I think this is driven by the competence-porn that most modern adventure entertainment is. Heroes have to be infallible. if they do have flaws, they are tragic heroic flaws, not mundane failings.
First off, let me thank you for the new term. That is a brilliant way of phrasing it, and is spot on.

Second, I see it deliberately done in my normal group. In our current 5e Ravenloft campaign, one of our players had his character stupidly attack more powerful allies because it was what his character would do. That made it loads of fun to me, as I am the only warrior in the group, and am a level behind everyone. Guess who had to pull his character’s bacon out of the fire? My cavalier just sighs any time it looks like the halfling sorcerer is about to get aggressive.

In one older campaign (3.0), I was the one who typically made dumb decisions because of my character’s flaws. Died twice due to it, but it fit.

One thing which ties into all this is a growing distaste for massive ability score bonuses. If 9 (TSR D&D) or 10 (WotC D&D is average human, then anything above a 14 is massively talented and should be rare IMO.
 

Does this happen because the player failed a check?
Several checks actually. ;) The DM would have asked my player for a Perception check to see if they noticed the two rival agents at the other end of the bar. It's a crowded bar, so I am rolling with Disadvantage on my Perception check because there are too many bar patrons between myself and the rival agents. However, I still succeed at my check. But to make sure that I don't stick out like a sore thumb, I have a beer to blend in. The DM asks me to do a Constitution check because I randomly picked out a brand of beer that is a little too strong for most patrons. It's a Dwarven blend. ;) I fail my Constitution check, thus putting future skill checks at Disadvantage. So I fail an Insight check when an attractive person sits down next to me. I don't know that she is working with the two rival agents and had succeeded at a Perception check. She's doing Persuasion and Deception checks to convince my character to stay a while and drink some more. And since I am drunk and at a Disadvantage, I say 'why not?'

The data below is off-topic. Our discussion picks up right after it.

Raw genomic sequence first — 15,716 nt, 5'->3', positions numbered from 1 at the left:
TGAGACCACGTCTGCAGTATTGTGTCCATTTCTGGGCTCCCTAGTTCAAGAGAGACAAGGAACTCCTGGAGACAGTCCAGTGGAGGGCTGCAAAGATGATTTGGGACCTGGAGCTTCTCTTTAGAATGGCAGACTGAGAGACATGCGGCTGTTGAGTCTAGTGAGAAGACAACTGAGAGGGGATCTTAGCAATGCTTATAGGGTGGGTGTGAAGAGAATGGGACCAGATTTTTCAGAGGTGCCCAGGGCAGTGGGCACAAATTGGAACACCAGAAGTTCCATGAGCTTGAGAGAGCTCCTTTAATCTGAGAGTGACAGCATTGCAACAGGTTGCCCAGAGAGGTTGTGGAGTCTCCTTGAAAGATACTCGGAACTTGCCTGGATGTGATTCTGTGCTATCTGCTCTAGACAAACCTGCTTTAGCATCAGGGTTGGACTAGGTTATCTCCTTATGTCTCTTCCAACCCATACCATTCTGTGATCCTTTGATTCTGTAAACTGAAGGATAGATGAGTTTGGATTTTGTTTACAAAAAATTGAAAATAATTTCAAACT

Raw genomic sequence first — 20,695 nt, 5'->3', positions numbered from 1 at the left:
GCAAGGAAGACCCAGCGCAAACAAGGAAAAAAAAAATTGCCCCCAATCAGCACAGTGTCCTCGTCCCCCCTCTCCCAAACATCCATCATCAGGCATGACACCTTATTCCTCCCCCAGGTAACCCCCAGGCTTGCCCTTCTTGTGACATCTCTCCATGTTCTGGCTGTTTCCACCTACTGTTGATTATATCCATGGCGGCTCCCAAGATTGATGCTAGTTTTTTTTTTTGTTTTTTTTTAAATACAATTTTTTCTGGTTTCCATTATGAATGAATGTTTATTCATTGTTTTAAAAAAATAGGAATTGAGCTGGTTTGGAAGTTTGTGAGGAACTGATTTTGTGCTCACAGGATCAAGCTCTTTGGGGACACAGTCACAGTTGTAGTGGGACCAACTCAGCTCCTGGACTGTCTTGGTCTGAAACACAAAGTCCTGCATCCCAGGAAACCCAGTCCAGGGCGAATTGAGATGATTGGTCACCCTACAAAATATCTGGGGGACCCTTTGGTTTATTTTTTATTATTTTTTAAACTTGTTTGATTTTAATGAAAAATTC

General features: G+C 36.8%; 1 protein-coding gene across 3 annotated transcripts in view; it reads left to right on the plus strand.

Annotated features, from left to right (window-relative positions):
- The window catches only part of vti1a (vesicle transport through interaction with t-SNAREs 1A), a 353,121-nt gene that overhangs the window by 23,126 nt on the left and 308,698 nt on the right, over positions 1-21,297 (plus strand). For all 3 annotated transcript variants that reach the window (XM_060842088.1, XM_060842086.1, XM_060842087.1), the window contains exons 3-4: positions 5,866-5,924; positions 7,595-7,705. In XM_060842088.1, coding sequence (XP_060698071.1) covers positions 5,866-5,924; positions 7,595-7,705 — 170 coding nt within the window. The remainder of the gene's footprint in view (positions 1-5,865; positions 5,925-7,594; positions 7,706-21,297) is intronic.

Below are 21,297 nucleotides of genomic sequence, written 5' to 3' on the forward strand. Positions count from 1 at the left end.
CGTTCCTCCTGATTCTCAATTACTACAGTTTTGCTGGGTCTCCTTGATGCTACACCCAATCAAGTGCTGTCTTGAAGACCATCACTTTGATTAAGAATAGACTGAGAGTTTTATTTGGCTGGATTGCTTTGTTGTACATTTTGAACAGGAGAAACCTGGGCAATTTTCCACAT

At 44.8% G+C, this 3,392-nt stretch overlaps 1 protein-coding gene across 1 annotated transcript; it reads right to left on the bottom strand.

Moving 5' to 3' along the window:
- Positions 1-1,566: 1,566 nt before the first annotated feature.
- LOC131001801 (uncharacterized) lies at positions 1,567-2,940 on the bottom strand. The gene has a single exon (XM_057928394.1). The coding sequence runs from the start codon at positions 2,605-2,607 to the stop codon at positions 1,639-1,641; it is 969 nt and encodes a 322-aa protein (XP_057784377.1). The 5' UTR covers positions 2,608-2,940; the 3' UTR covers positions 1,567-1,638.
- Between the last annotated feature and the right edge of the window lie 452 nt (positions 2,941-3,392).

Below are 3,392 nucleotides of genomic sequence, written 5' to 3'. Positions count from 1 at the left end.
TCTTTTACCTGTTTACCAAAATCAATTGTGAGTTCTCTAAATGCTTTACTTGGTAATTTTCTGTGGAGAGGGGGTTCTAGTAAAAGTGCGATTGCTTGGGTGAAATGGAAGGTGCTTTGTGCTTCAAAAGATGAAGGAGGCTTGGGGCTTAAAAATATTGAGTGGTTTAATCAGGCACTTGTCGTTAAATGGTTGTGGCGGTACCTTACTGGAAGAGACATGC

One dumb thing leads to another thanks to each failed skill check. And with each failed skill check, you role-play the result until your luck turns around with a successful skill check.